Take Two for November 2, 2012

(Photos) Breeders' Cup rolls out Lasix ban for racehorses at Santa Anita Park

Breeders' Cup

Josie Huang/KPCC

The sun begins to rise at Santa Anita Park as riders exercise their horses.

Breeders' Cup

Josie Huang/KPCC

A rider rests with his horse on the track at Santa Anita Park in Los Angeles.

Breeders' Cup

Josie Huang/KPCC

Riders exercise their horses at Santa Anita in preparation for the 2012 Breeders' Cup.

Breeders' Cup

Josie Huang/KPCC

A crowd starts to congregate as riders exercise their horses at Santa Anita in preparation for the 2012 Breeders' Cup.


On Friday, one of the biggest events in international horse racing returns to Santa Anita Park in Arcadia. The two-day Breeders’ Cup encompasses 15 races for a combined purse of more than $25 million. The grand finale - The Classic - will be televised in prime time for the first time in the event’s history.

But it’s a new drug policy for thoroughbreds, and a debate over who knows what’s best for the horses, that’s creating buzz at the track.  


Lasix: Performance-enhancing or not?

It’s about 5:30 in the morning and pitch dark out at Santa Anita Park, but there are dozens of racehorses jogging on and off the track.

Racing fans and horsemen crowd near the starting gate for a chance to see their favorites out exercising ahead of the big Breeders' Cup race.
 
But racing buffs can’t help but notice that the field of racers seems thinner, and that a couple of the racecards are barely half-full. Ask why, and you get the response: "No Lasix."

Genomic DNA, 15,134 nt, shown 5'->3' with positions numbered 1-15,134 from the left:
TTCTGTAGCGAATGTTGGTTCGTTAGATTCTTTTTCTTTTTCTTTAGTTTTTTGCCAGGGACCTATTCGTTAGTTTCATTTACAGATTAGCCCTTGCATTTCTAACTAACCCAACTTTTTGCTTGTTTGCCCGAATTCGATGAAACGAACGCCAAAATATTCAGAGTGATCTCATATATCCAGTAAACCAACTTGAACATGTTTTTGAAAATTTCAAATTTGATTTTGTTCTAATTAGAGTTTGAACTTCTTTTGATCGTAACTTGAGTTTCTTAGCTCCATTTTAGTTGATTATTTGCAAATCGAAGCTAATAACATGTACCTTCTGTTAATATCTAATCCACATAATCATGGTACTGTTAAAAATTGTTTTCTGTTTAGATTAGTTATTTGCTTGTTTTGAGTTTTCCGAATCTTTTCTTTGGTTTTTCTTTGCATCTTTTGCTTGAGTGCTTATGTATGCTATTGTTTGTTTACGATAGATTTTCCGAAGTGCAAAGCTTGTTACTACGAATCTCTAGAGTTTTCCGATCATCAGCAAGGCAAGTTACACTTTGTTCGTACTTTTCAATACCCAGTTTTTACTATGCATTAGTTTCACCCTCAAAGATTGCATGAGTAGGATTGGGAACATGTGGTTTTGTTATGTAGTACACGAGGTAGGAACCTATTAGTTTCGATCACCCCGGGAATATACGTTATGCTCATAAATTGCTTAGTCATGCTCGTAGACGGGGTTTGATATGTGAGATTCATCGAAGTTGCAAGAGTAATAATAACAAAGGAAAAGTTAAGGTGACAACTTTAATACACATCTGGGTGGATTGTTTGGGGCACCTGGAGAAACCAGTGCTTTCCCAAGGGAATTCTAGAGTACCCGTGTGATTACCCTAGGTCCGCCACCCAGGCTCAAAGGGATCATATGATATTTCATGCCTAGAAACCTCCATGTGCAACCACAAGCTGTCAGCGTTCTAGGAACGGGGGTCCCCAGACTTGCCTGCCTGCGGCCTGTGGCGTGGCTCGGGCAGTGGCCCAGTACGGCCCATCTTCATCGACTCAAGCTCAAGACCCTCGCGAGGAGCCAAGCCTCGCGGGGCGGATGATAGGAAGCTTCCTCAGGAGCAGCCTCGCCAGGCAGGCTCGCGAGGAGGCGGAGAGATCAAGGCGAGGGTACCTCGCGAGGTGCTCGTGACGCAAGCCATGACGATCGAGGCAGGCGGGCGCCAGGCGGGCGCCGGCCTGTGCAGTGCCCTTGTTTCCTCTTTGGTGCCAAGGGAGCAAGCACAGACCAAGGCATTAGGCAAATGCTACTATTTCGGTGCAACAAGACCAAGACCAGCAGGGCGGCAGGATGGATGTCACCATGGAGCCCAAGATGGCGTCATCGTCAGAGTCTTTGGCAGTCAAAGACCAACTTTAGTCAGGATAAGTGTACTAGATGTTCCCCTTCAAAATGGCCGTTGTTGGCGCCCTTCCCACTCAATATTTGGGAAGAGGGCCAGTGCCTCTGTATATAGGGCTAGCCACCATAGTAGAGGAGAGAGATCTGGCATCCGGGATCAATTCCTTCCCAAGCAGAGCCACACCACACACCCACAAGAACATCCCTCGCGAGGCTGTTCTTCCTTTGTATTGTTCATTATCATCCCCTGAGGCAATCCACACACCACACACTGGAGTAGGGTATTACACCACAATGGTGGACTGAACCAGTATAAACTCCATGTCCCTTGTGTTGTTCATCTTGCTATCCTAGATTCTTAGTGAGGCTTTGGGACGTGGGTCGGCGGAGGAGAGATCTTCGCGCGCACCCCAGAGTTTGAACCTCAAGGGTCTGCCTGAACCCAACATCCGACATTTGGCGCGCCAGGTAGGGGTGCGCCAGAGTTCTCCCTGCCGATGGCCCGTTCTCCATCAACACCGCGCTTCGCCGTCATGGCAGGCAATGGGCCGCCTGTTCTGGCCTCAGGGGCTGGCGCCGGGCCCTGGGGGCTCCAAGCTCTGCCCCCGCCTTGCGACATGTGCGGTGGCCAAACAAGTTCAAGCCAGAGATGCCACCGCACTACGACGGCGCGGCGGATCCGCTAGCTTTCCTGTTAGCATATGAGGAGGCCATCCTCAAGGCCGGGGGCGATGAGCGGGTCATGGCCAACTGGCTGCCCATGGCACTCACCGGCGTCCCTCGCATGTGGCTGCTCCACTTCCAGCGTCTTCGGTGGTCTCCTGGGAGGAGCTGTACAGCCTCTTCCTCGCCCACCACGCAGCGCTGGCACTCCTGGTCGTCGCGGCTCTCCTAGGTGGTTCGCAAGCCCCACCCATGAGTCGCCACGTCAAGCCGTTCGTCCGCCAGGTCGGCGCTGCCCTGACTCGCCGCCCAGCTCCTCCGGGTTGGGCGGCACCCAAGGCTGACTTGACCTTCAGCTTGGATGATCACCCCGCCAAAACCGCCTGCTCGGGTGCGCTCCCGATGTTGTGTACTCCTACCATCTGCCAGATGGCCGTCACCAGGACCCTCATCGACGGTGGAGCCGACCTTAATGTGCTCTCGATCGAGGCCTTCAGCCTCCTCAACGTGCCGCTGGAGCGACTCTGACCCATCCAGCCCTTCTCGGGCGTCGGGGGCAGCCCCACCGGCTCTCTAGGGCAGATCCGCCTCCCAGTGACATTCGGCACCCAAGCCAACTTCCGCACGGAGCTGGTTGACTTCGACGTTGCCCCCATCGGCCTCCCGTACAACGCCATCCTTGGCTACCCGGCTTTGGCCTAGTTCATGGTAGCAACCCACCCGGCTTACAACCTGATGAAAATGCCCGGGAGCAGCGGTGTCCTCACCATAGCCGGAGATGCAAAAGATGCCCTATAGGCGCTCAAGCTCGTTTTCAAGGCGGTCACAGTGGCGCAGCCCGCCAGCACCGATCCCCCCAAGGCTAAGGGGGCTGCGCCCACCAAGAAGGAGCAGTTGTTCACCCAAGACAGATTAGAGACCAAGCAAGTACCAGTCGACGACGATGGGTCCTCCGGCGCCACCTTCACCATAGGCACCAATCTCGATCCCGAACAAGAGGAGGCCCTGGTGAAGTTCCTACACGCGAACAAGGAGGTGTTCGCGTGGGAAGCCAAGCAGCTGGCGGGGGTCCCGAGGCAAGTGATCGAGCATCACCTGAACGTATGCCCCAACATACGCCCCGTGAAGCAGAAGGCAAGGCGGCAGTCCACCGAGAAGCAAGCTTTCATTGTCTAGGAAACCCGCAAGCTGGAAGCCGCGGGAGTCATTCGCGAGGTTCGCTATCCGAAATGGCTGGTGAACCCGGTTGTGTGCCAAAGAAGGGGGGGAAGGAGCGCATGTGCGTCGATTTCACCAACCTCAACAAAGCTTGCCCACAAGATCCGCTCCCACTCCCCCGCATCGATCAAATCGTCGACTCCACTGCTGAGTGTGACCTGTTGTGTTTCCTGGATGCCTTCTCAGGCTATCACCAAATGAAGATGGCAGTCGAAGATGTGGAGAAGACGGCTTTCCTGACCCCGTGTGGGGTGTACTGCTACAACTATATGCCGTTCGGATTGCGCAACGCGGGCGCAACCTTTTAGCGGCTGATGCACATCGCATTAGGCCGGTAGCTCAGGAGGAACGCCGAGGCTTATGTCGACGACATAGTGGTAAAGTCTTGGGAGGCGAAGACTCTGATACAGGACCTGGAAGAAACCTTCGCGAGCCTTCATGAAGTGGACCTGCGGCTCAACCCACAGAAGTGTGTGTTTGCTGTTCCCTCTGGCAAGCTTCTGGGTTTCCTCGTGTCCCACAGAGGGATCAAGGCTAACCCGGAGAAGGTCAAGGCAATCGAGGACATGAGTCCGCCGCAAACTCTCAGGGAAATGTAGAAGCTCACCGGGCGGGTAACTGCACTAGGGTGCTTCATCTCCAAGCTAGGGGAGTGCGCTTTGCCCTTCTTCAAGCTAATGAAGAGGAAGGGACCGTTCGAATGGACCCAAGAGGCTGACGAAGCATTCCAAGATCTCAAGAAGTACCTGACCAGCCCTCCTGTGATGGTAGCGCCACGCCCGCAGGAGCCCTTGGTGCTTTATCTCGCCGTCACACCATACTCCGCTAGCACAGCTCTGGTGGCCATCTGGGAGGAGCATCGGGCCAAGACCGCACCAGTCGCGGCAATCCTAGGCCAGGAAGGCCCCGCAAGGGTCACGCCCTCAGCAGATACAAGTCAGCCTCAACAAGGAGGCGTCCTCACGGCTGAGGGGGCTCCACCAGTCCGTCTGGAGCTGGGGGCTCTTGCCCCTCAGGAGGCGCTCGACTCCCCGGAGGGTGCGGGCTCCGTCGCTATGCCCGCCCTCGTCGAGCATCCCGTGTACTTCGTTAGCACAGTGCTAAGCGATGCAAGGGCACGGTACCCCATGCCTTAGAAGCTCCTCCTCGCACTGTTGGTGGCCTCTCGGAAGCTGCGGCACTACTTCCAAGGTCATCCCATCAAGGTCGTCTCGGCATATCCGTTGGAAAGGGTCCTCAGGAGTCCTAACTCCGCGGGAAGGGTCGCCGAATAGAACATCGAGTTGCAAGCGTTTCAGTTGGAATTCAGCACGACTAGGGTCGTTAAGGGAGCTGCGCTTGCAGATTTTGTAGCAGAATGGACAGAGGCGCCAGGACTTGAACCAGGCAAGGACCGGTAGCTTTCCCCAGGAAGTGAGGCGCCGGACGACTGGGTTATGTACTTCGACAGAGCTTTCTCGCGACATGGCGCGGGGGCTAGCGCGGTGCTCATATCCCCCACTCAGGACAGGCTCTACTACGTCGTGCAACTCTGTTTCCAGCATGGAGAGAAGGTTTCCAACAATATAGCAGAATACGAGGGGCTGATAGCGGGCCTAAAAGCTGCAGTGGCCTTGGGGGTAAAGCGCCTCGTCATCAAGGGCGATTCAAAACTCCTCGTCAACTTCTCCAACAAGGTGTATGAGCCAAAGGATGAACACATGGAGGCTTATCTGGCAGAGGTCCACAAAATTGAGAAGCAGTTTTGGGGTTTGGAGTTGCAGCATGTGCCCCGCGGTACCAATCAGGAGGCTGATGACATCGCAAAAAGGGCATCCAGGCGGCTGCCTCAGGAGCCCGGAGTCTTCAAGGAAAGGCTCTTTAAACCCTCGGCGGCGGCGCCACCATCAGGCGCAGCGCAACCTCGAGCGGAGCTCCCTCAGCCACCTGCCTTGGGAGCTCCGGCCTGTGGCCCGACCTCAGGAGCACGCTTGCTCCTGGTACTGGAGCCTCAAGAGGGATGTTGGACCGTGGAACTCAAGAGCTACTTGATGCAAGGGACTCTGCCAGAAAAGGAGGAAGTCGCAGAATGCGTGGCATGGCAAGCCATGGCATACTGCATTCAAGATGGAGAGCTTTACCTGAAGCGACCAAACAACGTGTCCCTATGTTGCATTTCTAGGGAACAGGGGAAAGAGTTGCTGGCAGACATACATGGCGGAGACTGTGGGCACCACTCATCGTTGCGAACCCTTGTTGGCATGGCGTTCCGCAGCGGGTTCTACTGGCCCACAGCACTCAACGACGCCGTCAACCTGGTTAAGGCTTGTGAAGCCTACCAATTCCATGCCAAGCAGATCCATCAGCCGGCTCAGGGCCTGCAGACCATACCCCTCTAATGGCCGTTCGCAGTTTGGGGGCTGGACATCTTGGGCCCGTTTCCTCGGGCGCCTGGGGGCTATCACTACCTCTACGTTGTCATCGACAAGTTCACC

Lasix is a drug the Breeders’ Cup is banning from its five races for two-year-olds, or juveniles. It's a move that has angered much of the racing community. One trainer even announced a boycott of the event because of the ban.

Pasadena trainer Gary Stute says if he were lucky enough to have a horse at the Breeders’ Cup, he’d sure want it to receive Lasix, a diuretic.

“Horses, when they try too hard, they’ll rupture a blood vessel, and blood will come out their nose and it hinders their breathing,” Stute said. “So this basically makes them urinate so their blood thickens and it makes it harder for them to bleed.”

Like almost all trainers in the U.S., Stute injects his horses with Lasix several hours before a race. So did his dad, Melvin, who’s trained a couple Breeders’ Cup champs.

“If you had a child and he had nosebleeds, wouldn’t you give him something to help him?  I mean it’s just got too fine for me,” Melvin Stute said. 

A guard for every horse

Some horse experts say Lasix is a performance-enhancing drug that can act as a masking agent for other drugs. Critics say it also weakens horses, making them more vulnerable to breakdowns. The drug’s supporters dispute all of those claims.

Executives at the Breeders’ Cup insist that by banning Lasix in the juveniles races, they’re not taking sides. Chief operating officer Bob Elliston says his board is just trying to align American horse-racing policy with that of other countries, where race-day use of the drug is barred.